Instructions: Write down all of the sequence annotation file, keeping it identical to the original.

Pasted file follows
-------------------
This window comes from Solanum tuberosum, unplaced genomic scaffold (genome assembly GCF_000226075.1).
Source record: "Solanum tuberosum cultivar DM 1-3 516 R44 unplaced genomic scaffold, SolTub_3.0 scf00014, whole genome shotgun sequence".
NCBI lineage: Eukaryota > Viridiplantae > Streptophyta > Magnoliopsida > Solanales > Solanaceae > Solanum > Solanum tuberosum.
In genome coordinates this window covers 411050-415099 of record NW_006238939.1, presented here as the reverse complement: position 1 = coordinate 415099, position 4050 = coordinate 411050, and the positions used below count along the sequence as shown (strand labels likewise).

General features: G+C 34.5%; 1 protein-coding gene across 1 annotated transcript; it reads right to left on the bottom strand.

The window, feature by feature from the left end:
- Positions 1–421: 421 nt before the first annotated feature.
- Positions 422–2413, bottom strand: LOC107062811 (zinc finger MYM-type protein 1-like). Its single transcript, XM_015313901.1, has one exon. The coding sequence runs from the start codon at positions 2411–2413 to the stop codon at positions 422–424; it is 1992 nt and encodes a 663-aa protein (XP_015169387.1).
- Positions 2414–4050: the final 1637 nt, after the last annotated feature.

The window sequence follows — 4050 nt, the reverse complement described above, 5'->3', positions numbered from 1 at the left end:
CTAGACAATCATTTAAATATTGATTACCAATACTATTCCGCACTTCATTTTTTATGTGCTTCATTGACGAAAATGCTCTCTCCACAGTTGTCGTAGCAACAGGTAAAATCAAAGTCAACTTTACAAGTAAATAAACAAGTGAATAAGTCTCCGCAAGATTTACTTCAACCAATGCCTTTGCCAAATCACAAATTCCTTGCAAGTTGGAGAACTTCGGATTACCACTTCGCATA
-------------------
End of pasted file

This window comes from Solanum tuberosum, unplaced genomic scaffold (genome assembly GCF_000226075.1).
Source record: "Solanum tuberosum cultivar DM 1-3 516 R44 unplaced genomic scaffold, SolTub_3.0 scf00014, whole genome shotgun sequence".
NCBI lineage: Eukaryota > Viridiplantae > Streptophyta > Magnoliopsida > Solanales > Solanaceae > Solanum > Solanum tuberosum.
In genome coordinates this window covers 411050-415099 of record NW_006238939.1, presented here as the reverse complement: position 1 = coordinate 415099, position 4050 = coordinate 411050, and the positions used below count along the sequence as shown (strand labels likewise).

General features: G+C 34.5%; 1 protein-coding gene across 1 annotated transcript; it reads right to left on the bottom strand.

The window, feature by feature from the left end:
- Positions 1–421: 421 nt before the first annotated feature.
- Positions 422–2413, bottom strand: LOC107062811 (zinc finger MYM-type protein 1-like). Its single transcript, XM_015313901.1, has one exon. The coding sequence runs from the start codon at positions 2411–2413 to the stop codon at positions 422–424; it is 1992 nt and encodes a 663-aa protein (XP_015169387.1).
- Positions 2414–4050: the final 1637 nt, after the last annotated feature.

The window sequence follows — 4050 nt, the reverse complement described above, 5'->3', positions numbered from 1 at the left end:
CTAGACAATCATTTAAATATTGATTACCAATACTATTCCGCACTTCATTTTTTATGTGCTTCATTGACGAAAATGCTCTCTCCACAGTTGTCGTAGCAACAGGTAAAATCAAAGTCAACTTTACAAGTAAATAAACAAGTGAATAAGTCTCCGCAAGATTTACTTCAACCAATGCCTTTGCCAAATCACAAATTCCTTGCAAGTTGGAGAACTTCGGATTACCACTTCGCATA